Editorial: The destruction of Thuma Mina (Photo Archive)
Thuma Mina. It started as a slogan. A way for President Cyril Ramaphosa to summon the spirit of our country’s struggle history to tackle the problems of today. The damage caused under Jacob Zuma — a period termed the “lost decade” — would be fixed. It would be hard, but the ANC had learnt its lessons and would now change. Ramaphosa and his team got down to tackling state capture at state-owned entities such as cash-strapped Eskom. Thuma Mina allowed for peak Ramaphoria: a suspension of critique, and a chance for outright hope that this country could realise its promise.
Then the lights went out. Speaking from an investment conference abroad, the president expressed shock at how bad things were at Eskom. Engineers scrambled, and suddenly the lights came on. And then the load-shedding started — to prevent a blackout and buy time for maintenance that had not been carried out on the ageing infrastructure. Diesel cannot be supplied on demand. And there was Cyclone Idai.
Electricity has long been a proxy for just how corrupt and inept the government-corporate axis is. In the 1970s, Eskom, a vehicle for safe white employment, started a power plant building spree. Big projects meant lots to steal. This is still true today.
In the 2000s the state started building the coal-fired Medupi and Kusile power stations. They ignored concerns raised about the effect their air pollution would have on global warming and people’s health, and about the capacity of Eskom to handle such projects. It was no coincidence that the ANC owns a stake in a company that got the contract to work on Medupi’s boilers.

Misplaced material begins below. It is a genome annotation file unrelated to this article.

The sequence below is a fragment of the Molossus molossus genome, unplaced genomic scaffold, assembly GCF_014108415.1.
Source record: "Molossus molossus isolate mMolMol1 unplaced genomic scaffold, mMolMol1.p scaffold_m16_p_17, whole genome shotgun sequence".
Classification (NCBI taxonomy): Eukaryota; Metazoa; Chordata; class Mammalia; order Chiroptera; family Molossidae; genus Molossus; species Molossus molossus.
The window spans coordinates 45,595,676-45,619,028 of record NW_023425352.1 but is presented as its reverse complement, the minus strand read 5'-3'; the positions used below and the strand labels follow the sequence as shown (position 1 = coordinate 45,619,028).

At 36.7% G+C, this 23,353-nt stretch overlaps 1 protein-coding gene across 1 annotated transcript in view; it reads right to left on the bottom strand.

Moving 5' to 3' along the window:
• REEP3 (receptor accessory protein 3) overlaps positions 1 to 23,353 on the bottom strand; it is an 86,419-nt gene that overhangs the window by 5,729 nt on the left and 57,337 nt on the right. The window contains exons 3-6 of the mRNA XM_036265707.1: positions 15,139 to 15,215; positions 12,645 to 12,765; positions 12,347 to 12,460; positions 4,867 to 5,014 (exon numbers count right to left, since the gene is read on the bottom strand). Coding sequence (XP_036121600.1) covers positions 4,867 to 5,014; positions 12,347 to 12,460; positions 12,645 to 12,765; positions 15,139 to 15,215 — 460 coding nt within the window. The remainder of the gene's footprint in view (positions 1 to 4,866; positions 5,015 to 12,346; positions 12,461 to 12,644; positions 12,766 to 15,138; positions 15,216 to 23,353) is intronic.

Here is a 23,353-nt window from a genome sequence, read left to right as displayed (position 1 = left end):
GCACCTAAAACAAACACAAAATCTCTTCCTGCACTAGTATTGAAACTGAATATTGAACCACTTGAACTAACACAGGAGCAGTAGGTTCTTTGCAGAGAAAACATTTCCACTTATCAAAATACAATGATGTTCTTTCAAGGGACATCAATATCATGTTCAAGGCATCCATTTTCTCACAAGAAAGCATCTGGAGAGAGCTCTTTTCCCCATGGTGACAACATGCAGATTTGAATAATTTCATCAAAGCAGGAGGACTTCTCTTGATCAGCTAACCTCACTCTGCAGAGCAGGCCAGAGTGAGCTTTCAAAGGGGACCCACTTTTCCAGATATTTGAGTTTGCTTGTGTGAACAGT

A decade later, and Eskom can only generate electricity to half of its capacity. If we didn’t have renewable energy plants, load-shedding would be at an unimaginable stage seven. Yet there’s an orchestrated campaign to target those plants and halt their progress.
Politics over reality. Politics over livelihoods and lives.
Thuma Mina is now a joke phrase, used as shorthand in conversations to indicate a shared understanding of just how much trouble we are in. Joking is how we survive. It’s how we come to grips with an economy, broken by Eskom, teetering on the edge of a junk status grading. The darkness is here.
Thuma Mina promised change, but the ANC has just published its election list, with people on it who have lied under oath, or destroyed government departments for personal gain. The party is insulting voters.
It’s not as if the other choices are much better. The Democratic Alliance has no idea what it actually is, and allows its xenophobic Johannesburg mayor to entrench hatred. The Economic Freedom Fighters are merely a vehicle to get Julius Malema into power. Voting for either is, at best, a protest vote.